The cruise ship idea is dead.
As the Port of Fernandina master planning process drew toward a close March 8, the big news was that all mention of cruise ship traffic has been removed from the plan, with the approval of all five members of the port’s oversight commission.
Other concerns raised by citizens at the meeting are still up in the air:
— Break bulk cargo consisting of big, two-ton bags of Portland cement powder. A shipload of it is currently stored in the port, in the open. Most of it is tarped, but lightly secured. The first wind storm with 40 mph gusts will create problems. In addition, there have been several bag ruptures – some recorded by neighbors. The sight of employees sweeping up concrete dust is a common one for nearby residents. Portland cement powder is a federally-listed toxic substance that can create respiratory illness after repeated exposure. Federal health advice is that indoor storage is ideal, but outdoor storage should be covered, and workers should be trained and equipped to handle it with great care.
— A more long-range plan of shipping urea-based fertilizer. This fertilizer is not listed as a toxic substance and is not volatile. But it stinks if not tightly sealed in its containers.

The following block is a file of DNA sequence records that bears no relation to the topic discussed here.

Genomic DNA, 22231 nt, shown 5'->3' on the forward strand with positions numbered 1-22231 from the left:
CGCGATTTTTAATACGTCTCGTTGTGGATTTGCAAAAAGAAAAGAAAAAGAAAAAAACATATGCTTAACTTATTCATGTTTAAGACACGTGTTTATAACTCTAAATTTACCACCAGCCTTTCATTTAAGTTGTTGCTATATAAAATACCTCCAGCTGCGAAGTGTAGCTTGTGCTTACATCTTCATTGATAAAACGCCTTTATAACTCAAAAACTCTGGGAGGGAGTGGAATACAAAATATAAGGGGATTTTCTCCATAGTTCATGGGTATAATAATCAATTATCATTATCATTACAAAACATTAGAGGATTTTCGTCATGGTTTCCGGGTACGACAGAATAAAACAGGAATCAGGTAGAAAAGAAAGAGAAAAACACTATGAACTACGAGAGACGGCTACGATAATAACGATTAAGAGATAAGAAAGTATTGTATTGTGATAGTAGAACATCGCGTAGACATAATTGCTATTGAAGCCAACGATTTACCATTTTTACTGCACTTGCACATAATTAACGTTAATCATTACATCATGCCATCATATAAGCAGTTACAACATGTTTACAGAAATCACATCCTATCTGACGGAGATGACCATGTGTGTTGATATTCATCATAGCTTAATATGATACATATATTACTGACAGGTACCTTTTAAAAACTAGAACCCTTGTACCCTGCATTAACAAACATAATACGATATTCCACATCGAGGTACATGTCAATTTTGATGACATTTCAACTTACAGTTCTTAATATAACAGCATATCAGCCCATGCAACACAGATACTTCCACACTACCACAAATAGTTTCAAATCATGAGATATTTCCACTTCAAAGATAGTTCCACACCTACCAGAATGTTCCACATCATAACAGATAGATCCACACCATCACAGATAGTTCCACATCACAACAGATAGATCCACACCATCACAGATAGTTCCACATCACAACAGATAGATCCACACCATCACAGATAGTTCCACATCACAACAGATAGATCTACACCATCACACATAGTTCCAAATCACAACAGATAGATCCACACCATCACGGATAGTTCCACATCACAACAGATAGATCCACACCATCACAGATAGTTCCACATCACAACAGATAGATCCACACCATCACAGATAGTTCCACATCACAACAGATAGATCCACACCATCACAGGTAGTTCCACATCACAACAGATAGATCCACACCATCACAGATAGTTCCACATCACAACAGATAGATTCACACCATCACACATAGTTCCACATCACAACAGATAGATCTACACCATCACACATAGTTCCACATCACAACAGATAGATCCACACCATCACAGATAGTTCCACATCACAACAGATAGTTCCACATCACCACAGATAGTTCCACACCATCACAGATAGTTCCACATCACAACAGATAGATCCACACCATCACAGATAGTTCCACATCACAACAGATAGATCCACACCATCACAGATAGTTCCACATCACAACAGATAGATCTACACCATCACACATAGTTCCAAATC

Some new, but vague, language has been added to the master plan about encouraging other, greener, more environmentally friendly break bulk cargo.
The commission delayed its original plan to vote on the plan at the March 8 meeting. Instead, the red-line edits made at that meeting are available on the port web site for public viewing until its April 12 meeting. The commission now intends to vote on the edited master plan at that meeting.
Mike, the first sentence needs an edit . . . It is March 8, not May 8! Just the little editor in me!
So, let me get this straight? These F.B. Commissioners would rather turn Fernandina Beach into a heavy industrial port, rather than promote local businesses with a few majestic tourist vessels per week, which might actually bring some interesting visitors to our town and inspire them to return at a future date to rent/purchase or just visit and shop. Gee – that sounds ominous. Better we just keep concrete and cardboard flowing. GAH!
You are confused, sir. The FB Commissioners have next to nothing to say about any of this. They can weigh in but the agreement that is the basis for our port is out of the control.
Some clarification on the angst about cruise ships….. these are absolutely huge vessels that carry thousands of tourists. We learn from other such small towns as ours, that these sudden and large crowds that suddenly appear for a few hours and then rush back to the ship for dinner are mostly not beneficial to local businesses. The ships pretty much have everything the tourist needs onboard already, so they might buy a local souvenir, but rarely anything else. The biggest impact is moving a thousand people with trolleys or vans that might hold 20 people? That’s 50 trips around town, and 50 trips back to the ship. It’s just not practical. So, while it sounds like a great idea, closer examination tells a different story.